This is welcome news to Good Things Foundation, as we’ve been funded under the current MHCLG English language programme to deliver the highly successful English My Way. The programme has had powerful impacts; over 20,000 non-English speakers have improved their English language skills, reducing isolation and connecting with their communities. With an eye on the programme’s future, we have been eagerly awaiting the publication of the Government’s Integration Strategy since the Casey Review was published in 2016.

Last week, we held a celebration of our English My Way programme, with 80 local Online Centres holding community events to recognise and reward their learners’ success and to inspire other local people to benefit from the programme. I visited Zest for Work in Sheffield, a real community hub, and over 50 women came together to celebrate the success of the English My Way programme. The people I met there – who were mainly migrant women – have often felt lonely and isolated until coming to the centre.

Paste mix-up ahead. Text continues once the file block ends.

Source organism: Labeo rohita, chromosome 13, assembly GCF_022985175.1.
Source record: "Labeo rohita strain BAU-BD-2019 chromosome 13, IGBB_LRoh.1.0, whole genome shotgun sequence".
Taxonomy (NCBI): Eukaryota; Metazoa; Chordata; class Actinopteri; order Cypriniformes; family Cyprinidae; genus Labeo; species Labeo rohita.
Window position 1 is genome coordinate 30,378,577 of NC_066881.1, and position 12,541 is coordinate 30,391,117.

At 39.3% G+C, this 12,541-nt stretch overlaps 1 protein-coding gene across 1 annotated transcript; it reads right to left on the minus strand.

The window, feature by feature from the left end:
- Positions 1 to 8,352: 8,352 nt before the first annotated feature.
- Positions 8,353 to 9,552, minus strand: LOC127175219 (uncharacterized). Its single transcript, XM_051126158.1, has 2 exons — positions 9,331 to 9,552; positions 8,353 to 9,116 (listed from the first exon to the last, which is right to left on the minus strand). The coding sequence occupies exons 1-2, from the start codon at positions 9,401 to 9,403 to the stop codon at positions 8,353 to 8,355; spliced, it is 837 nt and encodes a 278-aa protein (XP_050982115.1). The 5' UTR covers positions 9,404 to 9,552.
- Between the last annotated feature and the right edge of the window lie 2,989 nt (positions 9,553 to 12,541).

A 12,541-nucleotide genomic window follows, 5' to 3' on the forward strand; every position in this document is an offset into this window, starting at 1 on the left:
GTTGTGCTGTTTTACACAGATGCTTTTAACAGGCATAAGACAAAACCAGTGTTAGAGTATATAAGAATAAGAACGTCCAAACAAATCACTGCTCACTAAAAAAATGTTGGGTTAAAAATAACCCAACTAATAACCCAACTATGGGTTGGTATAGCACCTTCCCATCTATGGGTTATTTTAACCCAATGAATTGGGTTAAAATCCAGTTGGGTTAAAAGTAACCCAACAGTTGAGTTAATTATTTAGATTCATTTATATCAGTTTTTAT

Visit to Zest

Government policy can often seem intangible, but stories from the learners we’ve supported through English My Way show why ESOL for community integration is so important.

Nageswary, 60, moved to Rugby from Sri Lanka, and was lonely and financially struggling after the death of her husband. Her son works full-time in a warehouse, supporting them both, but they just weren’t making enough money to pay the bills.

With help from her local Online Centre, Benn Partnership, she was encouraged to start on the English My Way programme. She didn’t speak any English at all, so the centre made sure the learning had the right focus for her, and that she could get help for her particular needs.

“We learnt about jobs,” says Nageswary. “We learnt about speaking to other people. We learnt about asking questions in the library and other places. I liked learning about jobs because that’s what I was there to learn.”